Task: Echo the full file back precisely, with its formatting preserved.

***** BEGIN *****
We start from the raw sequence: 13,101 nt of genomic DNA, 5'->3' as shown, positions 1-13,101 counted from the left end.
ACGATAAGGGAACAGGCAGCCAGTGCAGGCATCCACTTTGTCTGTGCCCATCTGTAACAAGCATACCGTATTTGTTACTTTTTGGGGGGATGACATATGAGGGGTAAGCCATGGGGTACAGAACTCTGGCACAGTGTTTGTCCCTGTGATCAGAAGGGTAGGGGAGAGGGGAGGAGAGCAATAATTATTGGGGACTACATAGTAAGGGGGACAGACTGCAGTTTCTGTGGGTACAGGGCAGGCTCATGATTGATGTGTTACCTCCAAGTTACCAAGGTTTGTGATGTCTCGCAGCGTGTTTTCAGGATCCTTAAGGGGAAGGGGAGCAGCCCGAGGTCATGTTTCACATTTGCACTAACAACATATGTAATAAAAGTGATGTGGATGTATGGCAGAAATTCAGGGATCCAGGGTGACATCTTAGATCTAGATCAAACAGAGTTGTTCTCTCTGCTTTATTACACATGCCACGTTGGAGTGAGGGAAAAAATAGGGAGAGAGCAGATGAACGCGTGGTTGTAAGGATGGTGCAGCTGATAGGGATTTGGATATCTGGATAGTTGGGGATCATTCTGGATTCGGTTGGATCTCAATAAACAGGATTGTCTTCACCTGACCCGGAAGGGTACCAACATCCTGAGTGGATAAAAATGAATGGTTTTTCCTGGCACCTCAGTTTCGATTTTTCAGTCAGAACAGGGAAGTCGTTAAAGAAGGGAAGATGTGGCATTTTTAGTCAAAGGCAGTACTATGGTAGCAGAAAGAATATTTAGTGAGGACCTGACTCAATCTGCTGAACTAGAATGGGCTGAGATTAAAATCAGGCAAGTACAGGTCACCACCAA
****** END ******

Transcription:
We start from the raw sequence: 13,101 nt of genomic DNA, 5'->3' as shown, positions 1-13,101 counted from the left end.
ACGATAAGGGAACAGGCAGCCAGTGCAGGCATCCACTTTGTCTGTGCCCATCTGTAACAAGCATACCGTATTTGTTACTTTTTGGGGGGATGACATATGAGGGGTAAGCCATGGGGTACAGAACTCTGGCACAGTGTTTGTCCCTGTGATCAGAAGGGTAGGGGAGAGGGGAGGAGAGCAATAATTATTGGGGACTACATAGTAAGGGGGACAGACTGCAGTTTCTGTGGGTACAGGGCAGGCTCATGATTGATGTGTTACCTCCAAGTTACCAAGGTTTGTGATGTCTCGCAGCGTGTTTTCAGGATCCTTAAGGGGAAGGGGAGCAGCCCGAGGTCATGTTTCACATTTGCACTAACAACATATGTAATAAAAGTGATGTGGATGTATGGCAGAAATTCAGGGATCCAGGGTGACATCTTAGATCTAGATCAAACAGAGTTGTTCTCTCTGCTTTATTACACATGCCACGTTGGAGTGAGGGAAAAAATAGGGAGAGAGCAGATGAACGCGTGGTTGTAAGGATGGTGCAGCTGATAGGGATTTGGATATCTGGATAGTTGGGGATCATTCTGGATTCGGTTGGATCTCAATAAACAGGATTGTCTTCACCTGACCCGGAAGGGTACCAACATCCTGAGTGGATAAAAATGAATGGTTTTTCCTGGCACCTCAGTTTCGATTTTTCAGTCAGAACAGGGAAGTCGTTAAAGAAGGGAAGATGTGGCATTTTTAGTCAAAGGCAGTACTATGGTAGCAGAAAGAATATTTAGTGAGGACCTGACTCAATCTGCTGAACTAGAATGGGCTGAGATTAAAATCAGGCAAGTACAGGTCACCACCAA